How To Live Retirement With Passion And Purpose In Five Simple Steps

by | May 9, 2022

Many of us spend our working lives dreaming of retirement.  We see ourselves living a life of luxury and freedom, doing what we want, when we want.  No ties, few responsibilities.  Sounds idyllic, doesn’t it?

positive ageing helps a happy retirement

Unfortunately, the reality of retirement today is very different.  As life expectancy increases, so does the drain on our savings. If we live longer, we’re likely to face more illness and degeneration.  And with an average of thirty years to fill, many of us will experience boredom, loneliness, and despair.

Thankfully, it doesn’t have to be this way, as I can testify.  I was forced to retire almost overnight when I was given just six months to live. Fortunately, the diagnosis was wrong, but so too was the “hellish life” I was propelled into. Once back to full health, I ‘unretired’ and ‘refired’.

Here are my five simple steps to help you do the same.

1 Face reality

The retirement equation today is fundamentally broken and it’s a fact that most of us will outlive our savings. Life expectancy has risen to eighty-three years in the US and UK, and it is expected to reach one hundred in the not-too-distant future.

Very few of us have the funds to sustain ourselves for that amount of time, meaning, that unless we choose a different path, we’ll face poverty at the worst possible time in our lives. To avoid this fate, the first thing we must do is acknowledge the situation and accept it.

2 Dare to be different

Once we’ve come to terms with the fact that life expectancy has shattered the retirement dream and the picture-perfect image we’ve been sold of life after work is just a mirage, we can move on. It is still possible to live with passion, purpose, and prosperity until our final day, but to do that we must shift our mindset, ignore what society tells us, and dare to be different.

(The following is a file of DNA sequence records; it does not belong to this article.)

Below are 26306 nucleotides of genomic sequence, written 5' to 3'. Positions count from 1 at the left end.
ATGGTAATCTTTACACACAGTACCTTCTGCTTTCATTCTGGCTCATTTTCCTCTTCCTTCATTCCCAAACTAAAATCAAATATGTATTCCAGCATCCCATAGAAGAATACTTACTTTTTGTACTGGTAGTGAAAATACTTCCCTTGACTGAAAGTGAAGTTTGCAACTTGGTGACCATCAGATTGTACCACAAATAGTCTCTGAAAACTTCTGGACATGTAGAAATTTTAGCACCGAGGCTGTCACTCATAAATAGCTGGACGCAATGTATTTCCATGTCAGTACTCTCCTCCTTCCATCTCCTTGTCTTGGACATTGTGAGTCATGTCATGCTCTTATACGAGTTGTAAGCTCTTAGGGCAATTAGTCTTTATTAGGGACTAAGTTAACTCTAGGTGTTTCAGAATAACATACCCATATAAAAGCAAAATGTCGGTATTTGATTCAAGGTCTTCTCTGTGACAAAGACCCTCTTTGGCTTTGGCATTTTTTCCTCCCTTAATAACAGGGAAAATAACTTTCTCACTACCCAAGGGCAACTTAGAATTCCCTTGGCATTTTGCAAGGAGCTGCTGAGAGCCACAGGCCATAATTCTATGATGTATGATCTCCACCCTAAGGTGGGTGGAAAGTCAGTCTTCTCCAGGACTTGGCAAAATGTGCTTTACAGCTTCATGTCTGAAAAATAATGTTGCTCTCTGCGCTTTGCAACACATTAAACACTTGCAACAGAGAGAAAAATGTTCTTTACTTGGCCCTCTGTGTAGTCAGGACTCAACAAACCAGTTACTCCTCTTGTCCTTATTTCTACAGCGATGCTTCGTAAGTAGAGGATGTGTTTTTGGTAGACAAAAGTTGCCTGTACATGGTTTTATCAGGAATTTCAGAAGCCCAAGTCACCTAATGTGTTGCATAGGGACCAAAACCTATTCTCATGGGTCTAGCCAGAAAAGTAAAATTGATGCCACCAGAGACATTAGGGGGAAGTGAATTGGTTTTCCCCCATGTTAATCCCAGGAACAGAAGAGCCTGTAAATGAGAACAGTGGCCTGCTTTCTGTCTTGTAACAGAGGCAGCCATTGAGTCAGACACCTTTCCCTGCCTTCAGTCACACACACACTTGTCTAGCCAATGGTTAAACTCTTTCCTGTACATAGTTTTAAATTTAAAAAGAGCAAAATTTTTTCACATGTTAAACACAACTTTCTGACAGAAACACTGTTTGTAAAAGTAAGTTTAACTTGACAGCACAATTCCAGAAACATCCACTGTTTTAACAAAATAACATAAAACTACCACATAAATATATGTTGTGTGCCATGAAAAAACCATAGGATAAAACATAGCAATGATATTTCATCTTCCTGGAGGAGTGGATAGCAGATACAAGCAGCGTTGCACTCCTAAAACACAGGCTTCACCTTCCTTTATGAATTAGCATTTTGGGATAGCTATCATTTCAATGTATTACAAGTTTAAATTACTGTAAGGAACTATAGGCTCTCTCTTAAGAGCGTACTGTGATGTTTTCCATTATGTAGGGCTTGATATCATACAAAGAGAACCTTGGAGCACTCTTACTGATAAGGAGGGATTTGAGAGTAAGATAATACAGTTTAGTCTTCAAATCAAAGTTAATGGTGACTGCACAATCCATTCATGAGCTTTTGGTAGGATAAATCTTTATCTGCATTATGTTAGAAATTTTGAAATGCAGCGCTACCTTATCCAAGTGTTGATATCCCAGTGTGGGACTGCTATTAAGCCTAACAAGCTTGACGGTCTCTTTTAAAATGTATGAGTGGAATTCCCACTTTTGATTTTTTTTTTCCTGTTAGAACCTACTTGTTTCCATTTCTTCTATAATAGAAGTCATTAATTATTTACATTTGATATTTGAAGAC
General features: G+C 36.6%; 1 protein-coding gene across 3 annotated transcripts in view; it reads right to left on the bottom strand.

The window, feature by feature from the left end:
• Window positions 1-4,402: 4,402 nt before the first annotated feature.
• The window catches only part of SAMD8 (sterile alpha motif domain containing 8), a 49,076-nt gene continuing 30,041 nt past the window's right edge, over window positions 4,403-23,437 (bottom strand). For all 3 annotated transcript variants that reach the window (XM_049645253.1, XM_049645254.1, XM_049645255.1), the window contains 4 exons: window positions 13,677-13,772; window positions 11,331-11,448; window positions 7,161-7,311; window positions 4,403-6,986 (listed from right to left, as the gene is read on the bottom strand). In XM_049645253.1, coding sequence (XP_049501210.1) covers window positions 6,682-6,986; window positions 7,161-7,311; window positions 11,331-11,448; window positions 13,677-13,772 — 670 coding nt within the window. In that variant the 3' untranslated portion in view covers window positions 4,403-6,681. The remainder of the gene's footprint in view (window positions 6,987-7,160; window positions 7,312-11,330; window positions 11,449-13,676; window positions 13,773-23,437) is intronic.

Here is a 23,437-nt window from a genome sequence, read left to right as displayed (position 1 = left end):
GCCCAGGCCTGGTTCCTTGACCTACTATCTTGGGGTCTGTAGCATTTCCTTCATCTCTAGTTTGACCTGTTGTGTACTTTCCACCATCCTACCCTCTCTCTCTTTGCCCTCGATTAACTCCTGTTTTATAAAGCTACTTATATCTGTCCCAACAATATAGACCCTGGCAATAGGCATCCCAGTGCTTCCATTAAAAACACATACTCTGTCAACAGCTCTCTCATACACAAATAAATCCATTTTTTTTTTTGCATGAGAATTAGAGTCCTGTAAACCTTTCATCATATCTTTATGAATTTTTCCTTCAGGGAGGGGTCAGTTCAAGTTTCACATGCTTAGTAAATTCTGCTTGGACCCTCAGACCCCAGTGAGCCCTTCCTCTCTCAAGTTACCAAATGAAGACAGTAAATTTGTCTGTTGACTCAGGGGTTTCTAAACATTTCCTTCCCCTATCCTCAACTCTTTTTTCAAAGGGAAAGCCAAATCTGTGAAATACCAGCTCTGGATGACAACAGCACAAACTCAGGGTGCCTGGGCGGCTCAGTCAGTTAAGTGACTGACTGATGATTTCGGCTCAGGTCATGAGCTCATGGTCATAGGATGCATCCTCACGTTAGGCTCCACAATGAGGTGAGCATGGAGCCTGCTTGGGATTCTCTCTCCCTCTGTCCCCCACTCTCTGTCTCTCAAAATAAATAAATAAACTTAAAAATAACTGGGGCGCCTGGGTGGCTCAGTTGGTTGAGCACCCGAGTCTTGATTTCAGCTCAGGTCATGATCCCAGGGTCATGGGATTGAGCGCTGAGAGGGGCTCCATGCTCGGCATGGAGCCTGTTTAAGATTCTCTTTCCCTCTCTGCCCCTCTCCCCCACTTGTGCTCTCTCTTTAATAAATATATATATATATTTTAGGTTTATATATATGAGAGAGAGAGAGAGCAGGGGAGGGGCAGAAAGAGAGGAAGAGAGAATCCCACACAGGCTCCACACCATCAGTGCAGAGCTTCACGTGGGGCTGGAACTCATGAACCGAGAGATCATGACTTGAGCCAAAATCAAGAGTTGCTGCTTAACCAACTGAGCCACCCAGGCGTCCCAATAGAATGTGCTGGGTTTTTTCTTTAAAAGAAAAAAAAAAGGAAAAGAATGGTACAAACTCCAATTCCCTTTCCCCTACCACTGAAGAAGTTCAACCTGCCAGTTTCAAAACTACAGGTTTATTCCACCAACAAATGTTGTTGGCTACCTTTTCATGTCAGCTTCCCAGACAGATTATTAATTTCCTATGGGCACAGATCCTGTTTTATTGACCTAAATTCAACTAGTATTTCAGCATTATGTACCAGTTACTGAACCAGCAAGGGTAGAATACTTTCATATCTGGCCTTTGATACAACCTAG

Two senior women parachuting

3 Discover a different path

Choosing a different way of life isn’t easy and many people just don’t know where to start. The first course of action is to NOT retire. That doesn’t mean you have to keep on doing the same job, at the same level until your dying day.  Anything but. It means you don’t withdraw from work – which is essentially what retirement is.

Senior man working

Instead, you refire yourself by doing something you love, something that brings you joy, gives you a sense of purpose and makes you want to get out of bed in the morning. For some, this is looking after grandchildren or volunteering. Others consult; sharing their years of experience with future generations, and there are those who build a business doing something they love – baking, woodwork, gardening, writing, beekeeping – earning a small, supplementary income doing the thing they most enjoy. This is positive ageing – growing older with a purpose!

4 Find your tribe

Lots of people make the mistake of thinking their purpose lies at the gym, the golf or book club, or around the dinner table with friends. It doesn’t. Keeping active, socialising, and learning new skills in later life is important.  These things fill time, energise, and help you grow, but these things alone are not enough.

Four senior people enjoying time together

The problem is that, like sheep, retirees follow their tribe. They do what their friends are doing. They stick to the same groups, the same mindsets, and the same conversations and by doing this, they fail to explore and embrace new opportunities. Find people who are, like you, daring to be different. And who realise that they still have an awful lot to give.

5 Don’t look back

Once you’ve found your purpose and the people who will help you achieve it, don’t look back. Don’t listen to the people who tell you, “You’re too old for that” or “It’s time to slow down.”  Really? Ignore that inner ageist voice we all have inside – it’s time to think positive ageing instead!

And when self-doubt creeps in, as it inevitably will, remember this from George Bernard Shaw, “We don’t stop playing because we grow old; we grow old because we stop playing.”

George Jerjian
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